What hope in life can there be for a poor village boy who, at the age of 15, is arrested as a thief? Especially if rumour is rife about who his real father is—not the scion of a decaying but once glorious family, but a long-ago singer who had come by and seduced another man’s wife? Especially, too, if the boy himself is no paragon of virtue: he is sleeping with the very woman who had once been his wet nurse; he is fond of arrack; and he does not seem to have any qualms about stealing from the village temple itself.
But Vedaraman, or Vedan, the protagonist of Malayatoor Ramakrishnan’s The Sixth Finger, despite being saddled with all these obvious drawbacks and flaws (not to mention a father felled by a stroke), has one thing that others do not. He has a sixth finger on his left hand, an appendage that seems useless until one day when it seems to come to life and glows in the dark.
Vedan, already taken under the wing of a highly respected old gentleman, soon realises that his finger is not merely ‘lit up by fireflies’, but has greater powers, magical powers. Even as he detects water underground and enables his mentor to dig a well to reach it, even as he foretells the death of a man he has not even met as yet—Vedan is changing, evolving.
And this change accelerates, catapulting this rural boy to a godman, a baba who is worshipped and revered by politicians and industrialists, a baba who plays kingmaker… yet, is it only Vedan who makes men chief ministers and who, through that uncanny ability to see into the future, is able to make men rich and powerful?
Because if Vedan is the kingmaker, then those who surround him—Chinnappa, Madhavan Nair, Arunagiri, Surekha—are godmakers. For their own reasons and to fulfill their own ambitions, these people transform the young man into a Bhagwan with devotees in the thousands.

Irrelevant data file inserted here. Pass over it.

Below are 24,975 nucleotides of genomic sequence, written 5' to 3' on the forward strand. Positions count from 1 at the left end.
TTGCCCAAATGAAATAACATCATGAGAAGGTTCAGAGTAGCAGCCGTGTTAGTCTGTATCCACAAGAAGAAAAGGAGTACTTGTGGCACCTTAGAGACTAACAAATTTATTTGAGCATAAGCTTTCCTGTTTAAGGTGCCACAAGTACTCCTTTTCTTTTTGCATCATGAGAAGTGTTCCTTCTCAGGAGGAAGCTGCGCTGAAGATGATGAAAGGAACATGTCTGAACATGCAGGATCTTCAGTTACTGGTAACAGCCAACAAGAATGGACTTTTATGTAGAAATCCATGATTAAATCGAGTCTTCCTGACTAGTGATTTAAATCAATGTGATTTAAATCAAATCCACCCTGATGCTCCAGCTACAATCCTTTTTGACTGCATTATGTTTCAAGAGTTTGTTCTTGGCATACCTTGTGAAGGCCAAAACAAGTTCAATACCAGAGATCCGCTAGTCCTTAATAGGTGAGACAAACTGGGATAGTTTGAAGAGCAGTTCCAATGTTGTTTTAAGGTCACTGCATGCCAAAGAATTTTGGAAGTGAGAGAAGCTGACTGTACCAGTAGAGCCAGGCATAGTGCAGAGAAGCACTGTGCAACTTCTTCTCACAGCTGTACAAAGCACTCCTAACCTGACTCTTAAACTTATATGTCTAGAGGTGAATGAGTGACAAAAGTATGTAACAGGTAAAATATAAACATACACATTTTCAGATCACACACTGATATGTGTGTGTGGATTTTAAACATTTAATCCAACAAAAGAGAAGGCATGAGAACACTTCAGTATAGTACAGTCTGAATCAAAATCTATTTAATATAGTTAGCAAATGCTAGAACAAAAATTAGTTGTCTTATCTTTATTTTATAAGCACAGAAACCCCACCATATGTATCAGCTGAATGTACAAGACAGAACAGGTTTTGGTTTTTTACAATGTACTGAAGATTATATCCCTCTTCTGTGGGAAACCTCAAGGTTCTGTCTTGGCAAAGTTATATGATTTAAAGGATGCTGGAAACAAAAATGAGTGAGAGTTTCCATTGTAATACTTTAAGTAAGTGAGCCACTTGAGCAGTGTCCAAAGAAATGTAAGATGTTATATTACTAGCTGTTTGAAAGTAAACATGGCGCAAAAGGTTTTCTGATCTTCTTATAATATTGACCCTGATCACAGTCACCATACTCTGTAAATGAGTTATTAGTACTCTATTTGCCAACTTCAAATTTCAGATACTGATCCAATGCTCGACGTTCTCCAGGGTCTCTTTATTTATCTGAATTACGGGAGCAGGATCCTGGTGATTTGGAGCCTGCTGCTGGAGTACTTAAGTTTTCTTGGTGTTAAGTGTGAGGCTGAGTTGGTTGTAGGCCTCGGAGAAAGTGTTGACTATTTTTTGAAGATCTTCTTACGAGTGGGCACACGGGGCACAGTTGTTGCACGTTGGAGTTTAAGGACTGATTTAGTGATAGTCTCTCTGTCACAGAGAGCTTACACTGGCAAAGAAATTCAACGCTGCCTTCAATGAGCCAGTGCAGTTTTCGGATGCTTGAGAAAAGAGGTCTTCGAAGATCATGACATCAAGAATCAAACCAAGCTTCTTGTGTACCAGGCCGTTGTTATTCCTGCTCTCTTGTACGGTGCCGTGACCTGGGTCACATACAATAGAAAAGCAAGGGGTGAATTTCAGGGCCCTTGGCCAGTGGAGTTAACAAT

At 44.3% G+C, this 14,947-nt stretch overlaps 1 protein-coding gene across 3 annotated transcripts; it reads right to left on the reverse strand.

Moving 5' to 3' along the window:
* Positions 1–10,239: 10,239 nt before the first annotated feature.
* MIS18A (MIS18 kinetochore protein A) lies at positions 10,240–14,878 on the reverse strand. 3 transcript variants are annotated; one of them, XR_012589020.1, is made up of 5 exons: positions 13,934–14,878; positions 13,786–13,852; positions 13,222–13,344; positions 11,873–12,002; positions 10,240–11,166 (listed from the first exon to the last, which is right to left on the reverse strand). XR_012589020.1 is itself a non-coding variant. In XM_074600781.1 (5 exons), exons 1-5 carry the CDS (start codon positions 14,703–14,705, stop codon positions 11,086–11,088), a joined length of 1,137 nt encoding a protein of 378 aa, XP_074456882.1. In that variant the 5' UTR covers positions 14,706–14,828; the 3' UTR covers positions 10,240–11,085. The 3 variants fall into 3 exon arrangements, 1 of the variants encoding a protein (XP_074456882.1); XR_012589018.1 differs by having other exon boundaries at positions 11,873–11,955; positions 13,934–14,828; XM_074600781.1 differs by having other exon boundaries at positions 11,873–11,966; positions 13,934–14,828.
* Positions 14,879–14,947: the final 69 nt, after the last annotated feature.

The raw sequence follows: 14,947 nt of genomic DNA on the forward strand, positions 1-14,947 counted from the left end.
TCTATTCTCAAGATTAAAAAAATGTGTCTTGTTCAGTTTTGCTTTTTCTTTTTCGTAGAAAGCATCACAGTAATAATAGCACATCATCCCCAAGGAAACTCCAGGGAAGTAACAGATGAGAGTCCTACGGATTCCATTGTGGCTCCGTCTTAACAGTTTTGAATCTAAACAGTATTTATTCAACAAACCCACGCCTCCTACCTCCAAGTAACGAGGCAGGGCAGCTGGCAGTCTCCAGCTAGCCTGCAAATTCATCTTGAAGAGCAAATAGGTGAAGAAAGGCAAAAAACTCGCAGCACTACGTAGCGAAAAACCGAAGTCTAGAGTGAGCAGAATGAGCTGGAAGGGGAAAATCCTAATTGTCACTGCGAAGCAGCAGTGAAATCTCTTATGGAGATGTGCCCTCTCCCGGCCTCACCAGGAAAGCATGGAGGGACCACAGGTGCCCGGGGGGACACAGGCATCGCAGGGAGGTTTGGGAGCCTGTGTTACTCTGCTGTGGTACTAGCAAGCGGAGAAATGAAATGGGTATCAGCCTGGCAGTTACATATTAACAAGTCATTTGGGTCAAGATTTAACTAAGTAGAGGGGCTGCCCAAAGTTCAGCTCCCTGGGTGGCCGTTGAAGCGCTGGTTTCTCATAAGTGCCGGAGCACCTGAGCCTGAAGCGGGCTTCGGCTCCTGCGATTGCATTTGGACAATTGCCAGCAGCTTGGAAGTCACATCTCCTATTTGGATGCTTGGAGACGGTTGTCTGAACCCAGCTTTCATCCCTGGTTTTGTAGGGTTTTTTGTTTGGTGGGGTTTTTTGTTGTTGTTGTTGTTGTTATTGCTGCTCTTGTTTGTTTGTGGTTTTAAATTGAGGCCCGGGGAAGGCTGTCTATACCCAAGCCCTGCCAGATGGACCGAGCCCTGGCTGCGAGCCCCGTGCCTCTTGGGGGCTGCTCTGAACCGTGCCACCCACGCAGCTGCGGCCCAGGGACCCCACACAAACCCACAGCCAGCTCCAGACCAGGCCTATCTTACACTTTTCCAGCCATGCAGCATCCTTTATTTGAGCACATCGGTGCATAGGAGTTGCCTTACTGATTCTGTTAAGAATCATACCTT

The Sixth Finger, published (in the original Malayalam) in 1994, has been published in its English translation at a singularly appropriate time: what with the connections between politics, big business and religion growing ever stronger (and ever dirtier?), the story of Vedan and his sixth finger rings a bell.
Ramakrishnan’s story weaves in different elements of this trend: the nexus between religious cults and politics, for example. The far-from-exemplary private lives of those who present a pristine façade to an adoring public; and the manipulations and machinations that go on behind the scenes.
What makes this book interesting is the relevance of its storyline, and the way Ramakrishnan slowly but surely traces the path of his hero, from Vedaraman the village thief to baba, the godman at his grand ashram.
The journey is an interesting one, and Vedan himself is an interesting character. Not by any means the quintessential ‘hero’, he is a tormented, tortured soul, constantly haunted by the past—his own, his family’s, and that of the woman who made him her lover when he regarded her as his mother.
Yet, Vedan is not the innocent. He connives, too, in the endeavours of the movers and shakers, to achieve their mutual goals. He is not a bystander: he is an active participant in all that he—and they—are able to achieve.
The sleaze of baba and his cohorts becomes a little long-drawn out and repetitive after a while. So too do the rambling, often vague references to spirituality. Both tend to dilute the impact of what could have been a gripping novel of power and politics. Prema Jayakumar’s translation tends to leave the occasional word unexplained, but is otherwise competent.